Poetry is one of the most popular literary forms since it allows authors to express vast ideas in a short form. Whether written with rhymes or as blank verse, poems can have a profound effect on the reader. In modern artistic ways of expression, songwriting is probably the most popular means of poetry. One of the most famous singers, Eminem, performs in the genre of rap, thus creating lengthy pieces of lyrics.
In his song “Stan,” Eminem employs the monologue format created by a Victorian-era poet, Robert Browning. Browning’s monologue has some peculiarities that make it stand out in a variety of other literary pieces. Using the lyric voice, focusing on the speaker, and setting specific goals of one’s speech are the features making up the character of Browning’s monologues. Eminem’s “Stan” contains all of these elements, so it is viable to consider this song as an example of Browning’s monologue.
A monologue is one of the most popular ways of expressing one’s opinion on some issue without the need for listening to counterarguments immediately. Although there is a tendency to consider that dialogue is “superior to monologue,” the latter is a one-to-many form of communication that allows sharing someone’s thoughts or views (Kvernbekk 966). Kvernbekk argues that there exist values in monologues that are “overlooked” in modern educational discourse (966). Thus, it is crucial to pay more attention to monologue as a form of communication and education.
Browning’s idea of a monologue contained such an element as involving the audience in the speaker’s private life. As Gregory remarks, Browning’s monologues “create a dynamic of forced intimacy” (496). The person who is addressing others as if invites them to participate in his or her intimate life and see it in detail. In this respect, Eminem’s “Stan” is the embodiment of Browning’s approach. In the song, a deranged fan, Stan, is addressing the singer, Slim, whose music he adores.
Stan lets Slim know the minutest facts about his personal life. He shares that his “girlfriend’s pregnant too” and that he is “’bout to be a father” (Eminem 1:7). Also, Stan refers to Slim’s personal experiences and expresses his sympathy for the loss of his uncle. The young man notes that he “had a friend kill himself over some bitch who didn’t want him” (Eminem 1:11). He mentions other close people in his monologue, such as his “little brother” Matthew who is “only six years old” (Eminem 2:5).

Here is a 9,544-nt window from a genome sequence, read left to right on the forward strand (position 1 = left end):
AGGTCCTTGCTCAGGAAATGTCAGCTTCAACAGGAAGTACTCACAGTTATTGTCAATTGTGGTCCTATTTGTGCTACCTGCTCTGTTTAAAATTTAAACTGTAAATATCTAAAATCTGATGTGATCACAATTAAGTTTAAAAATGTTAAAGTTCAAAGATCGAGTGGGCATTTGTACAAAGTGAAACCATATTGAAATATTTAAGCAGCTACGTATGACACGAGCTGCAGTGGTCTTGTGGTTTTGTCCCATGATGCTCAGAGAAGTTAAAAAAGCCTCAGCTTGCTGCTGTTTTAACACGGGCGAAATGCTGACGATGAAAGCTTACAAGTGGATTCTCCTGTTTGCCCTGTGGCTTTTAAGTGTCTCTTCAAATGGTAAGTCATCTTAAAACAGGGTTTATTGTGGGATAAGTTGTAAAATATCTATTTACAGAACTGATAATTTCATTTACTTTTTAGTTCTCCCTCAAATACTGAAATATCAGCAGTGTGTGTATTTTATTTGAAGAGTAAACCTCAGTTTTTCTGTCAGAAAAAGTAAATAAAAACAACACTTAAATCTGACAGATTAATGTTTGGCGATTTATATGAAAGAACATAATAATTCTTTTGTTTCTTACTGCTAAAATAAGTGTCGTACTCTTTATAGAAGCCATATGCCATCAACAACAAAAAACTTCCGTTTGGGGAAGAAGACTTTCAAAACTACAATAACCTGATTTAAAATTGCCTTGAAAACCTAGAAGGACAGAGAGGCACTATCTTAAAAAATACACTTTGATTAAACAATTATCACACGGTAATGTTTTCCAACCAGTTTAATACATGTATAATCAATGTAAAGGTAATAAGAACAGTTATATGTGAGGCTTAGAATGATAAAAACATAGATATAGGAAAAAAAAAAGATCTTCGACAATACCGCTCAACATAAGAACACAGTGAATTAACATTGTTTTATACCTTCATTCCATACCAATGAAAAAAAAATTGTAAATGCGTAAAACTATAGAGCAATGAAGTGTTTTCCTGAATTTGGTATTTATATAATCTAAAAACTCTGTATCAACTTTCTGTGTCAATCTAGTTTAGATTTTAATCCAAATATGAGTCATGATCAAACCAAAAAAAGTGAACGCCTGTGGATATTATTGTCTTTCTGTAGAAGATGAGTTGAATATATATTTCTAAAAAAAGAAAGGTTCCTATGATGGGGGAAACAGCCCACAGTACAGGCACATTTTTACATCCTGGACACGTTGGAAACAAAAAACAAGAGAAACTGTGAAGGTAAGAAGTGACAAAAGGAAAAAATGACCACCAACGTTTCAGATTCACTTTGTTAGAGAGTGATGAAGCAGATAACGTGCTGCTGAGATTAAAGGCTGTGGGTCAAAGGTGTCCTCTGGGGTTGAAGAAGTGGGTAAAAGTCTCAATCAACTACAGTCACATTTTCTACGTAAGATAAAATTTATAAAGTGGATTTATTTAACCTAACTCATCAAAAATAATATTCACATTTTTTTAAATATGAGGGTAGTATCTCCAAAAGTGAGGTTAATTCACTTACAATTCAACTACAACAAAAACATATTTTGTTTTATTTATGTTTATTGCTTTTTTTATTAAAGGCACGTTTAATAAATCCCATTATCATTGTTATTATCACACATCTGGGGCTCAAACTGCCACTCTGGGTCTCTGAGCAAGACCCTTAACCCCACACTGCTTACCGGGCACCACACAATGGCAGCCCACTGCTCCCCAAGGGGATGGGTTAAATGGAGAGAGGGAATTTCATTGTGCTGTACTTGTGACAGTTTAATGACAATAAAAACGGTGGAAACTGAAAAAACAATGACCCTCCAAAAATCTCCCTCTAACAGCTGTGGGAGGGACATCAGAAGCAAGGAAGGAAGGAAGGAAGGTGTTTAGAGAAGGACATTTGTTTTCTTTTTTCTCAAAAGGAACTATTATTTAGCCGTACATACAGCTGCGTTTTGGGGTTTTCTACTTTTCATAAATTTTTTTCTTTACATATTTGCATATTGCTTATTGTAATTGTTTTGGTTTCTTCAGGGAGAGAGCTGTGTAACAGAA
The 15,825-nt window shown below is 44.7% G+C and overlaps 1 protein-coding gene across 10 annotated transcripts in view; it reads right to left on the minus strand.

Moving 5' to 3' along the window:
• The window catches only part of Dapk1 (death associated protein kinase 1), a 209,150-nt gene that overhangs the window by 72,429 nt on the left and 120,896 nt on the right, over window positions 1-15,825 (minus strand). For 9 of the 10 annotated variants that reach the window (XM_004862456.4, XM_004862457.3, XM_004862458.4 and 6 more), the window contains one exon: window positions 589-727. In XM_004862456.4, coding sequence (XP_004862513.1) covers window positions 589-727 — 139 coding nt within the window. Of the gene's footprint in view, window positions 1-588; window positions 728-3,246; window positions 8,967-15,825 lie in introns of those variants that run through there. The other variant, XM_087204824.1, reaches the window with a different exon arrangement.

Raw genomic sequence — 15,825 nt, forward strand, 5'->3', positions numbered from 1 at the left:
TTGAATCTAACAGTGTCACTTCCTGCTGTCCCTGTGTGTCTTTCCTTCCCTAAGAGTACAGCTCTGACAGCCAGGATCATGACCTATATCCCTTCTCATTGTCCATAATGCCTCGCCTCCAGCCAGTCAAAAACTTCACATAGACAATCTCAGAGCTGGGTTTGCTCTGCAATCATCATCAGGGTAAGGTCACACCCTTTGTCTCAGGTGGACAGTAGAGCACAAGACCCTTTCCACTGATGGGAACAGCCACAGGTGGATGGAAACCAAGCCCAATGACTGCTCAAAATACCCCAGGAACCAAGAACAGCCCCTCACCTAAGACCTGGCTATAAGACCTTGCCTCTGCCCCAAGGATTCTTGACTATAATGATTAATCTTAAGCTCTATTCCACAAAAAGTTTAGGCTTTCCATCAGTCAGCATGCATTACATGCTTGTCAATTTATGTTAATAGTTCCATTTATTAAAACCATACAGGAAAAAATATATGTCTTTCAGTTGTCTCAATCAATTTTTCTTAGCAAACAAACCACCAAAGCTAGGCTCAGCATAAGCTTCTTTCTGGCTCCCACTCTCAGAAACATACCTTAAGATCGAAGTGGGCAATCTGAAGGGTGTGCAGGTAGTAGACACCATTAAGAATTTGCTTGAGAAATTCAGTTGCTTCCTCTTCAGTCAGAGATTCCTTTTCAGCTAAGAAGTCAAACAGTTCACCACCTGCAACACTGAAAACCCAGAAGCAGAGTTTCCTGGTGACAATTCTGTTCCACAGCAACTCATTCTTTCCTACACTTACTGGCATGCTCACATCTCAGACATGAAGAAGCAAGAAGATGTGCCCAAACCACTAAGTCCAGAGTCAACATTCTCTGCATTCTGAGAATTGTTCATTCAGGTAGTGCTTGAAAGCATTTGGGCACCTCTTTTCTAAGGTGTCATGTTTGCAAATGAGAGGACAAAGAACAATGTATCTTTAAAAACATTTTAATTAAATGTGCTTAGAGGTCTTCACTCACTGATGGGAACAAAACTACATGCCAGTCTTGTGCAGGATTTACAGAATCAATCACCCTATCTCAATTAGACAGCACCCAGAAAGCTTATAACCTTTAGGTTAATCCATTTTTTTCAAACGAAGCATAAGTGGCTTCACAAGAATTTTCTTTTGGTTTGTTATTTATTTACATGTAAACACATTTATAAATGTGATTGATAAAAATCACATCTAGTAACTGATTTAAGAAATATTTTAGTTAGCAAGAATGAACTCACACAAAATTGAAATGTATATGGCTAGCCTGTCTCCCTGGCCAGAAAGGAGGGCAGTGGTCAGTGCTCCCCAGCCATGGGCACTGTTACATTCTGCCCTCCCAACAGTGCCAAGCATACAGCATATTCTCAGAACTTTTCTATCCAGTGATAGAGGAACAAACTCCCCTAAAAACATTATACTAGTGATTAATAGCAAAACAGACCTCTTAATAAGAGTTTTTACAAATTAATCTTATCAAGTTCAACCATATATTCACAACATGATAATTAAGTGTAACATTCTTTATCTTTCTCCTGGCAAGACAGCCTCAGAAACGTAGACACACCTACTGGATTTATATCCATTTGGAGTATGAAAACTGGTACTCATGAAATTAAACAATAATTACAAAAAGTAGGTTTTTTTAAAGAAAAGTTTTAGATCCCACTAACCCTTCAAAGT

Stan tries to make a connection with his idol by remarking that he “never knew” his “father neither” (Eminem 2:14). Finally, Stan’s engagement in “forced intimacy” leads to his revealing very personal information: “I even got a tattoo of your name across the chest” (Gregory 496; Eminem 2:20). Also, he admits cutting himself “to see how much it bleeds” (Eminem 2:21). All of these examples are indications of correspondence with Browning’s “demand that his readers identify with the morally monstrous “I” of his voice (Gregory 498). Hence, this is the first connection one can draw between Browning’s monologue and Eminem’s “Stan.”
Another peculiarity introduced by Browning is that in a monologue, the speaker should have “clear goals” along with “tacit or less proximate aims” (Pearsall 23). In Eminem’s song, the speaker declares his aims toward the addressee. Stan says that he is Slim’s “biggest fan” and that he merely wants to communicate with his role model (Eminem 1:17). He mentions that the singer “didn’t have” to talk to him after the concert if he did not feel like it (Eminem 2:4).
Stan emphasizes that he only wants to receive some response to his letters and some gratitude for being such an ardent fan. Even his little brother considers Slim as “his <…> idol” (Eminem 2:9). These are the clearly stated goals that the speaker shares with his listener, which constitutes another connection between Eminem’s song and Browning’s monologue.